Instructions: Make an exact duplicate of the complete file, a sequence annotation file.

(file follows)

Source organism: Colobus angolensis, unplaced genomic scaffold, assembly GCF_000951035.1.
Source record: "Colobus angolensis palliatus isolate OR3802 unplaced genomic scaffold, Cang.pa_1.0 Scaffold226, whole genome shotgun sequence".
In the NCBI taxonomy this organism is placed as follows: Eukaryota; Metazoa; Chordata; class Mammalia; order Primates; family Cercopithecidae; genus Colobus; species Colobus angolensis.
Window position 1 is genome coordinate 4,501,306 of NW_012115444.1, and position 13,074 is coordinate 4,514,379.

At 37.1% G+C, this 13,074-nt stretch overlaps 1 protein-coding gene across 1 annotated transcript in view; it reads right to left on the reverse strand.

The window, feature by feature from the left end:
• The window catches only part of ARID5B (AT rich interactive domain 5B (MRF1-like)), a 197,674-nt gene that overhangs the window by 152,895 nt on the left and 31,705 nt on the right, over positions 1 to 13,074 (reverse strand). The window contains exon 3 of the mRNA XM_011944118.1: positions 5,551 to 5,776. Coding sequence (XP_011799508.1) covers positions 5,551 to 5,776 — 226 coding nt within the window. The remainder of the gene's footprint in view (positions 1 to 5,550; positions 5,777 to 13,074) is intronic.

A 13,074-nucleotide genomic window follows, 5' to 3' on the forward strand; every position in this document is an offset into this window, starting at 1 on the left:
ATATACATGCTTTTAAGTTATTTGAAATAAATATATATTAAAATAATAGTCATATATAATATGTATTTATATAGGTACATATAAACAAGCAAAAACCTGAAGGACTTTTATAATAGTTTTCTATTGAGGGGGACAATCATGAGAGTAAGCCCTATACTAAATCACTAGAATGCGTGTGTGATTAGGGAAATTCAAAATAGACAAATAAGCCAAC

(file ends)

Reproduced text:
Source organism: Colobus angolensis, unplaced genomic scaffold, assembly GCF_000951035.1.
Source record: "Colobus angolensis palliatus isolate OR3802 unplaced genomic scaffold, Cang.pa_1.0 Scaffold226, whole genome shotgun sequence".
In the NCBI taxonomy this organism is placed as follows: Eukaryota; Metazoa; Chordata; class Mammalia; order Primates; family Cercopithecidae; genus Colobus; species Colobus angolensis.
Window position 1 is genome coordinate 4,501,306 of NW_012115444.1, and position 13,074 is coordinate 4,514,379.

At 37.1% G+C, this 13,074-nt stretch overlaps 1 protein-coding gene across 1 annotated transcript in view; it reads right to left on the reverse strand.

The window, feature by feature from the left end:
• The window catches only part of ARID5B (AT rich interactive domain 5B (MRF1-like)), a 197,674-nt gene that overhangs the window by 152,895 nt on the left and 31,705 nt on the right, over positions 1 to 13,074 (reverse strand). The window contains exon 3 of the mRNA XM_011944118.1: positions 5,551 to 5,776. Coding sequence (XP_011799508.1) covers positions 5,551 to 5,776 — 226 coding nt within the window. The remainder of the gene's footprint in view (positions 1 to 5,550; positions 5,777 to 13,074) is intronic.

A 13,074-nucleotide genomic window follows, 5' to 3' on the forward strand; every position in this document is an offset into this window, starting at 1 on the left:
ATATACATGCTTTTAAGTTATTTGAAATAAATATATATTAAAATAATAGTCATATATAATATGTATTTATATAGGTACATATAAACAAGCAAAAACCTGAAGGACTTTTATAATAGTTTTCTATTGAGGGGGACAATCATGAGAGTAAGCCCTATACTAAATCACTAGAATGCGTGTGTGATTAGGGAAATTCAAAATAGACAAATAAGCCAAC